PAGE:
According to the DuoLingo blog, the platform uses a student’s learning history to adapt lessons to the user’s skill set or learning pattern. However, I was only able to practice about three times a week because of my class schedule, so I often forgot words or rules in between use, causing the system to overestimate my skills. DuoLingo states that they have created a learning environment that was specifically tailored to each user. Perhaps if one uses the program every day, then the tailored learning will help them, but I did not experience this benefit in my own learning. While DuoLingo focuses on adaptive and individualized learning, I hope they do not neglect the value of community learning and sharing that has come from their commenting feature.

Community experience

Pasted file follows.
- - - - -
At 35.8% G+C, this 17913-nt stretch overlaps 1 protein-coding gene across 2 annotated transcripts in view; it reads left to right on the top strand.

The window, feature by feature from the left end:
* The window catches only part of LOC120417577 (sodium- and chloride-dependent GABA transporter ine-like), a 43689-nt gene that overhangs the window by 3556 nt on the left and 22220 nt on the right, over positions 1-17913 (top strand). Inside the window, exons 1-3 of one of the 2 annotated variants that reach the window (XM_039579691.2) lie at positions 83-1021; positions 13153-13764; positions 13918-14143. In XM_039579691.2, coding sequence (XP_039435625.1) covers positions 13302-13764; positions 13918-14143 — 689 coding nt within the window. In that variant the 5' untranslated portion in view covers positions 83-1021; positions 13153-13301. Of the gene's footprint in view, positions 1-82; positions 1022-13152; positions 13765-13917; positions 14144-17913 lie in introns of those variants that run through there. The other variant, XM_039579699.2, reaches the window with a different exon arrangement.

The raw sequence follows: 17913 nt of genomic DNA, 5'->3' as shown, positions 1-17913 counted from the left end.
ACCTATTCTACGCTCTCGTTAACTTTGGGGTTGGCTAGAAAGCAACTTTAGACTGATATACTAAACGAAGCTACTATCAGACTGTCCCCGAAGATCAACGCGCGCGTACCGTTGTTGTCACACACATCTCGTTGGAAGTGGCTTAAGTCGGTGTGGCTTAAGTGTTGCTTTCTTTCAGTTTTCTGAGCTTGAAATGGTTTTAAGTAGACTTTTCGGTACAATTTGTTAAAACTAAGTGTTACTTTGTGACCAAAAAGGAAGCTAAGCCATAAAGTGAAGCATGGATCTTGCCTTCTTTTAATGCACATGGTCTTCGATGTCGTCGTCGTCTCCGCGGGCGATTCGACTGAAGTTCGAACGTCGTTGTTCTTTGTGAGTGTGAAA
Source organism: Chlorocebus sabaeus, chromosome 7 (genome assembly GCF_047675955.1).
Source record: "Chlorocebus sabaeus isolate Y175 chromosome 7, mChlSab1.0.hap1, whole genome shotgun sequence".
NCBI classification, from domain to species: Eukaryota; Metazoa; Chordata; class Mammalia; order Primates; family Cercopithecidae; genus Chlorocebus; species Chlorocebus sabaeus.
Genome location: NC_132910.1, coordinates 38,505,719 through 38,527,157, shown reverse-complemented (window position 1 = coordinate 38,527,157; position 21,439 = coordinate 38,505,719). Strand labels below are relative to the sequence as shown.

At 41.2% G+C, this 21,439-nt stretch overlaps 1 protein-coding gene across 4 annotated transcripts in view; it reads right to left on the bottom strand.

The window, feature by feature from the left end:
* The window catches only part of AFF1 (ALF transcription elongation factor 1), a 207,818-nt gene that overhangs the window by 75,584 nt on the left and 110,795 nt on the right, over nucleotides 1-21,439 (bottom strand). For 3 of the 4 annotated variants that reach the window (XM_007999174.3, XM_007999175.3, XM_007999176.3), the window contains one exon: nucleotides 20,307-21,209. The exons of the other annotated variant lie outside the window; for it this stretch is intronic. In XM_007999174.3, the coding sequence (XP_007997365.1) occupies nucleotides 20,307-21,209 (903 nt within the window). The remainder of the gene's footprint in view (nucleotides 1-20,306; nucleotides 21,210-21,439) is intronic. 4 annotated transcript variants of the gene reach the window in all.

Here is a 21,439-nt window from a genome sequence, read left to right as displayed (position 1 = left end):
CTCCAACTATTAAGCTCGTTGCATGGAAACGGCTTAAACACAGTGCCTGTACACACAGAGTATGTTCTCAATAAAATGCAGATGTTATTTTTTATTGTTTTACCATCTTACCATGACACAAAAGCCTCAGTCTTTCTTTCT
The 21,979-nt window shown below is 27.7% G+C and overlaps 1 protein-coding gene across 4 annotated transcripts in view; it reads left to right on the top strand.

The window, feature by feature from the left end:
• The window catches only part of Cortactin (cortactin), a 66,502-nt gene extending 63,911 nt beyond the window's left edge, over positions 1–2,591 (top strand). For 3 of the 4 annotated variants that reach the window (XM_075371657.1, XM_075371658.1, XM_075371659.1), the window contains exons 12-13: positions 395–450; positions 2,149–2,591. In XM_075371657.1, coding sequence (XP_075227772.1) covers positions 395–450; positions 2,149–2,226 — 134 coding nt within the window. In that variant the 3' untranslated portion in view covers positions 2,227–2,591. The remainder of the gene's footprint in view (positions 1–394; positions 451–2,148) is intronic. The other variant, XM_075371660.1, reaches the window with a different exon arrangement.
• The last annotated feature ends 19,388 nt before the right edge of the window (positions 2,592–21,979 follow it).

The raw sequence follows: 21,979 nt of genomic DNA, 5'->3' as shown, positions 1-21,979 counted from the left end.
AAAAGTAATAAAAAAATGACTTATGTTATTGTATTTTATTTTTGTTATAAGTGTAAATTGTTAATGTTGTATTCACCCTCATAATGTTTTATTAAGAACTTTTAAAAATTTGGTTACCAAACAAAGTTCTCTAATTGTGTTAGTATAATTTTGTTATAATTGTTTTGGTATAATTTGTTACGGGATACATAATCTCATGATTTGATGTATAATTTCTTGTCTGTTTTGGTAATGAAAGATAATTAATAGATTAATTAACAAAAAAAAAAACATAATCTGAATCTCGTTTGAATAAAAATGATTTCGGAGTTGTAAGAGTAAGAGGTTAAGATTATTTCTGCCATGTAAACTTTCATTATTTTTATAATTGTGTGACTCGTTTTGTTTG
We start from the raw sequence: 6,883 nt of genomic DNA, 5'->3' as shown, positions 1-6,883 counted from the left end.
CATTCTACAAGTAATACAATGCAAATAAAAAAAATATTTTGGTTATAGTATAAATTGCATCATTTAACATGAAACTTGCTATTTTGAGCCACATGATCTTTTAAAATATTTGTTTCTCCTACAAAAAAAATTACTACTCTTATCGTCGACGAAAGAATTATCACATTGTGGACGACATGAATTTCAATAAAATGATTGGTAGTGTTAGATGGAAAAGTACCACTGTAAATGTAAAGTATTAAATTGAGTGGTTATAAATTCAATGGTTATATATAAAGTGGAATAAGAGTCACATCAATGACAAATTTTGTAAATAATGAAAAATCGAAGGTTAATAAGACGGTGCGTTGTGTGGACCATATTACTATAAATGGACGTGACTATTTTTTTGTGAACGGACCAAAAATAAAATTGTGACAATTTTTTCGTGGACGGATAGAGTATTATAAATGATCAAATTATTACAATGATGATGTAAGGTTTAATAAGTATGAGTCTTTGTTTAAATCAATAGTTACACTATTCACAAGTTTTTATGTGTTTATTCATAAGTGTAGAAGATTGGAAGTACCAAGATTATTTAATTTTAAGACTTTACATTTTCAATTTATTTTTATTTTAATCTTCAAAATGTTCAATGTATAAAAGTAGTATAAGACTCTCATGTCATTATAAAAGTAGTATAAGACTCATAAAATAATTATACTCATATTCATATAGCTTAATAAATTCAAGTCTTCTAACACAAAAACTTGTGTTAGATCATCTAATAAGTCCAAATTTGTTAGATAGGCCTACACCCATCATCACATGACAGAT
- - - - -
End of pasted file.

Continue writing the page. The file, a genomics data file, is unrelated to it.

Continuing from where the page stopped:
When I first started using the website, DuoLingo had a discussion feature on the main page of each instructional level. Most of the discussions were old and I rarely used the feature to help me learn. However during the time that I was using DuoLingo, a discussion feature was added through which users could comment specifically on each question on every lesson. The new system helped me immensely. It allowed the community to partially step into the role of the teacher and created an environment that fostered questioning and discussion. Up until that point, I wanted more in-depth explanations of the errors I made when I got a question incorrect. However, DuoLingo could only provide minimal detail. Once the aforementioned feature was added, I was able to receive feedback on my work. For example, this feature helped me the most in understanding the nuances of the Spanish language. The commenting feature also faced challenges. Though it was useful, not every single comment I received was educationally helpful. Somehow, the commenting feature has managed to maintain the difficult balance of casual helpfulness and scholarly code of honor. While the commenting feature might use the familiar language of social networks, users might often get into polite debates or questions over translations. Though informal, the debates would ultimately focus on meaning or intent, maintaining a rather scholarly pursuit of truth and respect for other users. The commenting section exemplifies the mixed identity of DuoLingo as a bridge between formal education and a social networking site.